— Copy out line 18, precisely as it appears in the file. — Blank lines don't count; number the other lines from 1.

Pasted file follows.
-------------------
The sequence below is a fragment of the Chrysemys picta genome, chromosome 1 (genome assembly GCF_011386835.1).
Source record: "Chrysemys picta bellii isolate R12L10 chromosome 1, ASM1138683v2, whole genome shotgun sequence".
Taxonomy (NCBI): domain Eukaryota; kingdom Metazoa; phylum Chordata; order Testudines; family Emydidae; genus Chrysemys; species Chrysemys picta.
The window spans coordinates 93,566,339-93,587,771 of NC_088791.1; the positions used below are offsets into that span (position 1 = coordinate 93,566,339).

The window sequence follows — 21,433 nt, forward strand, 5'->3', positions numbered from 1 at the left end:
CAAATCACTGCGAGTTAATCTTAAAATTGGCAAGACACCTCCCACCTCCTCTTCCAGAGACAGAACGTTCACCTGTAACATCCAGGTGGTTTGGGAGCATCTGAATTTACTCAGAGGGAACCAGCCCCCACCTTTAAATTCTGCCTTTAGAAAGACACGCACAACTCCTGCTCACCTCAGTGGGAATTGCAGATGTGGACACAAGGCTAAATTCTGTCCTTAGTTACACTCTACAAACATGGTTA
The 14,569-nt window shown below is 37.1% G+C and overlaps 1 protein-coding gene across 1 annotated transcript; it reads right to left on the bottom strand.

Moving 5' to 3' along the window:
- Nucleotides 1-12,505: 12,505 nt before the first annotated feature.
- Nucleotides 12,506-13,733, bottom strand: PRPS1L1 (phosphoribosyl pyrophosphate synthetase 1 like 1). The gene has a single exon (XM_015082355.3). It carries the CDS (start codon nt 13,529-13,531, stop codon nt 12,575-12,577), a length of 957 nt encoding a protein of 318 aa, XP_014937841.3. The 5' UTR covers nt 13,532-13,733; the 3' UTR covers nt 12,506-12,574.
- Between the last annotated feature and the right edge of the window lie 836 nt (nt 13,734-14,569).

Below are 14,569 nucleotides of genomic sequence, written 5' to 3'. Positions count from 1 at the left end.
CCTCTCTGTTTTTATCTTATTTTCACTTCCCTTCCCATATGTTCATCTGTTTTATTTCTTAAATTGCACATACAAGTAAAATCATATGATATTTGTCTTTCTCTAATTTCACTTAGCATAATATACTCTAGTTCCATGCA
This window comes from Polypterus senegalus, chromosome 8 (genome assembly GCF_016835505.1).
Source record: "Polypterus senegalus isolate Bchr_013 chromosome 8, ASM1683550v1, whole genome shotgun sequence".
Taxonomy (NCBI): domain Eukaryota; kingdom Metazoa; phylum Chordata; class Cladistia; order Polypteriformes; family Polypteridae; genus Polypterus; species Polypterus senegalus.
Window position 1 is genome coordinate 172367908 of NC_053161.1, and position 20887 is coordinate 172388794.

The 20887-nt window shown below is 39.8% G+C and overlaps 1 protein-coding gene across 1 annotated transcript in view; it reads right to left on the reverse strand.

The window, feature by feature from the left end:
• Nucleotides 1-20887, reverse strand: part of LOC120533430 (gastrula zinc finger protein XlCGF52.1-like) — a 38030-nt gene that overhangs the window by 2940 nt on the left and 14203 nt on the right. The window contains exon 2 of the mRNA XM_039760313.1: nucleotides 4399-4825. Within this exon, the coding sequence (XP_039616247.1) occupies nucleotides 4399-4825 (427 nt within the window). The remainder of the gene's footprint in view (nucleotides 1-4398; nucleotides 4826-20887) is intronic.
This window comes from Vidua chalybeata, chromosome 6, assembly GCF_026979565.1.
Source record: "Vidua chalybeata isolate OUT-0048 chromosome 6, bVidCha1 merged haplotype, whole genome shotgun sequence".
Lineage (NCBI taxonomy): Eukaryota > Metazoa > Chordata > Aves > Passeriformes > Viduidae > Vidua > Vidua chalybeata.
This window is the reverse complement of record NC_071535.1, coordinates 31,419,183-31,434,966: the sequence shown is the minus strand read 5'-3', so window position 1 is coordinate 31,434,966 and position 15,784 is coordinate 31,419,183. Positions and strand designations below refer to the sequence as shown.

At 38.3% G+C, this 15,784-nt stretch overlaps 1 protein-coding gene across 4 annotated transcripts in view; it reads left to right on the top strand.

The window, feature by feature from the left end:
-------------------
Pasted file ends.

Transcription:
The 20887-nt window shown below is 39.8% G+C and overlaps 1 protein-coding gene across 1 annotated transcript in view; it reads right to left on the reverse strand.